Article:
The State of Religion in Today’s China

December 19, 2010

The U.S. Department of State reports that China is officially atheist (and has been for thousands of years). However, Taoist, Buddhist, Christian and Muslims are allowed to worship in China and these religions have a significant role in the lives of many Chinese.

A February 2007 survey conducted by East China Normal University and reported in China’s state-run media concluded that 31.4% of Chinese citizens ages 16 and over are religious believers.

While the Chinese constitution affirms “freedom of religious belief,” the Chinese Government places restrictions on religious practice outside officially recognized organizations. The five state-sanctioned “patriotic religious associations” are Buddhism, Taoism, Islam, Catholicism, and Protestantism.

Singapore, another nation in Asia, has similar restrictions.

Historically, China has not been accepting of cults, and there is a difference between a religion and a cult. says, cult members are “followers of an unorthodox, extremist, or false religion or sect who often live outside of conventional society under the direction of a charismatic leader.”

All one has to do is study China’s history to understand the Middle Kingdom’s sensitivity toward cults and political activists. China’s struggle with pagan cults reaches back almost a thousand years. Source: The Millennium Cult

There are no official statistics confirming the number of Taoists in China.

Fascinating discussion of how Chinese culture interacts with religions.

Official figures indicate there are 20 million Muslims, 20 million Protestants, and 5.3 million Catholics; unofficial estimates are much higher.

According to About Chinese, there are more than 85,000 sites for religious activities, some 300,000 clergy and over 3,000 religious organizations throughout China. In addition, there are 74 religious schools and colleges run by religious organizations for training clerical personnel.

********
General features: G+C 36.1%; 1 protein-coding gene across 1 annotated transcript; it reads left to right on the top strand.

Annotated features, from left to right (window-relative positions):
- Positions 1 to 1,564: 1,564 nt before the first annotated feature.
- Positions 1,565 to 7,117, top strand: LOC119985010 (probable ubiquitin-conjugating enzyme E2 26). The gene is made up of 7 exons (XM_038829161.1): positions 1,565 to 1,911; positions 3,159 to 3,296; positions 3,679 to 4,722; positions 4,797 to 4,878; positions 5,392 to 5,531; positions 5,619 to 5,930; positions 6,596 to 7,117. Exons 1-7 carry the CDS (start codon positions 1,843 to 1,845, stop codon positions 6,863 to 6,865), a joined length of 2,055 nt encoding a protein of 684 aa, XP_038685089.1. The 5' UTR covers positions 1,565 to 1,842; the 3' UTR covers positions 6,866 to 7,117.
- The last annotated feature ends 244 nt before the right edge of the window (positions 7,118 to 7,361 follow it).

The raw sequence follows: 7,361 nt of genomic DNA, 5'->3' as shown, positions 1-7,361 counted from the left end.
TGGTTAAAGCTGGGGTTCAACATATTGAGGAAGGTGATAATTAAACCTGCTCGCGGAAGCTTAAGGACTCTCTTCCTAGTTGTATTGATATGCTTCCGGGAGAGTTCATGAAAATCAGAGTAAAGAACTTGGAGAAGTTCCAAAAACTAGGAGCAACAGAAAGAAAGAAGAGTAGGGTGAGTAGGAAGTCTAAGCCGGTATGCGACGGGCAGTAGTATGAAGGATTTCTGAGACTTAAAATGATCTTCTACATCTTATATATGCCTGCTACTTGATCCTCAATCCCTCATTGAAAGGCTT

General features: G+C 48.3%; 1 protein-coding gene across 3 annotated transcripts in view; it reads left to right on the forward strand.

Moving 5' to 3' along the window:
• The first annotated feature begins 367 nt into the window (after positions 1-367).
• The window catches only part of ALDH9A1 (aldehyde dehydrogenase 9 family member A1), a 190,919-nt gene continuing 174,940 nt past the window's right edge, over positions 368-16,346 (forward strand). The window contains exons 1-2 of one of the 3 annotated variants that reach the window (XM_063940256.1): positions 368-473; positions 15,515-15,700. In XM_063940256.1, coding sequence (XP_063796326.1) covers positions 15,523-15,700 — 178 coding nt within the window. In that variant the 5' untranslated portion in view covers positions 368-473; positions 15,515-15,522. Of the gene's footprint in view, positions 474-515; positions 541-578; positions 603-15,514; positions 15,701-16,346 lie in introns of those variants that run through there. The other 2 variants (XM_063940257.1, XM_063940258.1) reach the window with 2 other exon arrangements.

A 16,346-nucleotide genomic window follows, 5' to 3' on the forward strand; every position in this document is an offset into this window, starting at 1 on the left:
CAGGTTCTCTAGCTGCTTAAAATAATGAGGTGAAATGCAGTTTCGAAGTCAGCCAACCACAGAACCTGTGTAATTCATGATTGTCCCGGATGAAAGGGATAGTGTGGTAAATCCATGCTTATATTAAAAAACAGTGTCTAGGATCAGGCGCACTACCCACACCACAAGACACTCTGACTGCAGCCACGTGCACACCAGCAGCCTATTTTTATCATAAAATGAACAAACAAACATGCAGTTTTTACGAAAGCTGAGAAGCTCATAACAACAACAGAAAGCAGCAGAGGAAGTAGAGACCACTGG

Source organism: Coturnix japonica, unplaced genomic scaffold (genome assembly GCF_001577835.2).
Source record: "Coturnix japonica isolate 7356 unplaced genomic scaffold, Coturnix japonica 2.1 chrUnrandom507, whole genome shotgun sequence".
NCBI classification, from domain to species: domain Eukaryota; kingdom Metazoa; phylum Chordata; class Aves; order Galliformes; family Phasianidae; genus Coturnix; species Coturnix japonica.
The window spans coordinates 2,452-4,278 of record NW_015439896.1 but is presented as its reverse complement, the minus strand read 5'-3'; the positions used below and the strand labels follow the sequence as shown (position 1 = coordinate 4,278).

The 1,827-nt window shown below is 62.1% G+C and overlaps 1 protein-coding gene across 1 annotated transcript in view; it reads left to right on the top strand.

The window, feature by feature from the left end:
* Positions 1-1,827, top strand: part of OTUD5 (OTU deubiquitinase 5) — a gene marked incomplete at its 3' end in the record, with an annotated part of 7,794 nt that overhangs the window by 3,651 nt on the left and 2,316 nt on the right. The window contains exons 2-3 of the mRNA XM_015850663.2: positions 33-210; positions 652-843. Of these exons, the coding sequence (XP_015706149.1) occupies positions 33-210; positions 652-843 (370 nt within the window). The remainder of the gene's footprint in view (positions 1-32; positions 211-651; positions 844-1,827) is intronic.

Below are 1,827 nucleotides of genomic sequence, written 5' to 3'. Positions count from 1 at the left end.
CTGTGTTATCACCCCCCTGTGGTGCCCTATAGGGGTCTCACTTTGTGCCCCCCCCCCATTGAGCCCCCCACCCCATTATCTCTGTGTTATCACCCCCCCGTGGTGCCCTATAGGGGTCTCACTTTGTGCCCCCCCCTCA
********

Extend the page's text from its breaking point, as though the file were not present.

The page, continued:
Buddhism, the most popular religion in China with about a 100 million followers, has a 2,000-year history in the Middle Kingdom and there are about 13,000 Buddhist temples.

Taoism, native to China, has a history of more than 1,700 years with over 1,500 temples.

Islam, which was introduced into China in the seventh century has more than 30,000 mosques.

At present, China has about 4,600 Catholic churches and meetinghouses.

Protestantism first arrived in China in the early 19th century. Today there are more than 12,000 churches and 25,000 meeting places.

Although Judaism is not listed as one of the officially recognized religions in China, there are Jewish synagogues in Beijing, Hong Kong and Shanghai.

Jews first settled in Kaifeng, Henan Province in 960 AD after arriving along the Silk Road. The Jews were welcomed by the Imperial government, which encouraged them to retain their cultural identity by building the Kaifeng synagogue, which was finished in 1163 AD.


Lloyd Lofthouse is the award-winning author of the concubine saga, My Splendid Concubine & Our Hart. When you love a Chinese woman, you marry her family and culture too.

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